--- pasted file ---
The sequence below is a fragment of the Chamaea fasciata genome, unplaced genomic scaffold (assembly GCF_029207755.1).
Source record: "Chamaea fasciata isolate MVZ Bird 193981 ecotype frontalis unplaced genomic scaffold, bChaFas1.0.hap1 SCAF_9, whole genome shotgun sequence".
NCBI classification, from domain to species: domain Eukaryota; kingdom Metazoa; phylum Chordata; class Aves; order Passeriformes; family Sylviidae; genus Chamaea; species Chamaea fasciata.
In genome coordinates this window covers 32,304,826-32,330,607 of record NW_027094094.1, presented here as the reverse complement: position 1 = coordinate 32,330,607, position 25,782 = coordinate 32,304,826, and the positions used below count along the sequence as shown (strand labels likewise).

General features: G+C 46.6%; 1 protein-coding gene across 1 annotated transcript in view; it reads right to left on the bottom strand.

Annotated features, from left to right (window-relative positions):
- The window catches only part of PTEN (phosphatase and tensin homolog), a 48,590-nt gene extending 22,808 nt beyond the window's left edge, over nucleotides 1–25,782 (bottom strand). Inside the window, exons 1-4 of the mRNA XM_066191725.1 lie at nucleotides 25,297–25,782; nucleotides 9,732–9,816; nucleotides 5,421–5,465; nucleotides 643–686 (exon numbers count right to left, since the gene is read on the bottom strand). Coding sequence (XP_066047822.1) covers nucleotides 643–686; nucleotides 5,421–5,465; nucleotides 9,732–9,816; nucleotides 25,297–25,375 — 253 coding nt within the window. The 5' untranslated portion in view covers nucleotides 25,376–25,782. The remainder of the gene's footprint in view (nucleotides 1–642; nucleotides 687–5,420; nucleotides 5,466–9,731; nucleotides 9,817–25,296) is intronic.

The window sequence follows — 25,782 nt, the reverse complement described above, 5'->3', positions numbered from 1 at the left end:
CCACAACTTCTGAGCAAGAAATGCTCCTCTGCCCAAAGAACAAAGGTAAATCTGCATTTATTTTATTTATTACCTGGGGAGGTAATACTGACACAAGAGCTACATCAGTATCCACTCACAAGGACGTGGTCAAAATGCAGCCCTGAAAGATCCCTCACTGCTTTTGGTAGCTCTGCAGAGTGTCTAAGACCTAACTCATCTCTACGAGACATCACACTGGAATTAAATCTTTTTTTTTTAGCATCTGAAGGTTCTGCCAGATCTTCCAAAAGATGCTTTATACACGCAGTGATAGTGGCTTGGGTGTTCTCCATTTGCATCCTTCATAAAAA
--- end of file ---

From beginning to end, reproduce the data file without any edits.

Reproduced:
The sequence below is a fragment of the Chamaea fasciata genome, unplaced genomic scaffold (assembly GCF_029207755.1).
Source record: "Chamaea fasciata isolate MVZ Bird 193981 ecotype frontalis unplaced genomic scaffold, bChaFas1.0.hap1 SCAF_9, whole genome shotgun sequence".
NCBI classification, from domain to species: domain Eukaryota; kingdom Metazoa; phylum Chordata; class Aves; order Passeriformes; family Sylviidae; genus Chamaea; species Chamaea fasciata.
In genome coordinates this window covers 32,304,826-32,330,607 of record NW_027094094.1, presented here as the reverse complement: position 1 = coordinate 32,330,607, position 25,782 = coordinate 32,304,826, and the positions used below count along the sequence as shown (strand labels likewise).

General features: G+C 46.6%; 1 protein-coding gene across 1 annotated transcript in view; it reads right to left on the bottom strand.

Annotated features, from left to right (window-relative positions):
- The window catches only part of PTEN (phosphatase and tensin homolog), a 48,590-nt gene extending 22,808 nt beyond the window's left edge, over nucleotides 1–25,782 (bottom strand). Inside the window, exons 1-4 of the mRNA XM_066191725.1 lie at nucleotides 25,297–25,782; nucleotides 9,732–9,816; nucleotides 5,421–5,465; nucleotides 643–686 (exon numbers count right to left, since the gene is read on the bottom strand). Coding sequence (XP_066047822.1) covers nucleotides 643–686; nucleotides 5,421–5,465; nucleotides 9,732–9,816; nucleotides 25,297–25,375 — 253 coding nt within the window. The 5' untranslated portion in view covers nucleotides 25,376–25,782. The remainder of the gene's footprint in view (nucleotides 1–642; nucleotides 687–5,420; nucleotides 5,466–9,731; nucleotides 9,817–25,296) is intronic.

The window sequence follows — 25,782 nt, the reverse complement described above, 5'->3', positions numbered from 1 at the left end:
CCACAACTTCTGAGCAAGAAATGCTCCTCTGCCCAAAGAACAAAGGTAAATCTGCATTTATTTTATTTATTACCTGGGGAGGTAATACTGACACAAGAGCTACATCAGTATCCACTCACAAGGACGTGGTCAAAATGCAGCCCTGAAAGATCCCTCACTGCTTTTGGTAGCTCTGCAGAGTGTCTAAGACCTAACTCATCTCTACGAGACATCACACTGGAATTAAATCTTTTTTTTTTAGCATCTGAAGGTTCTGCCAGATCTTCCAAAAGATGCTTTATACACGCAGTGATAGTGGCTTGGGTGTTCTCCATTTGCATCCTTCATAAAAA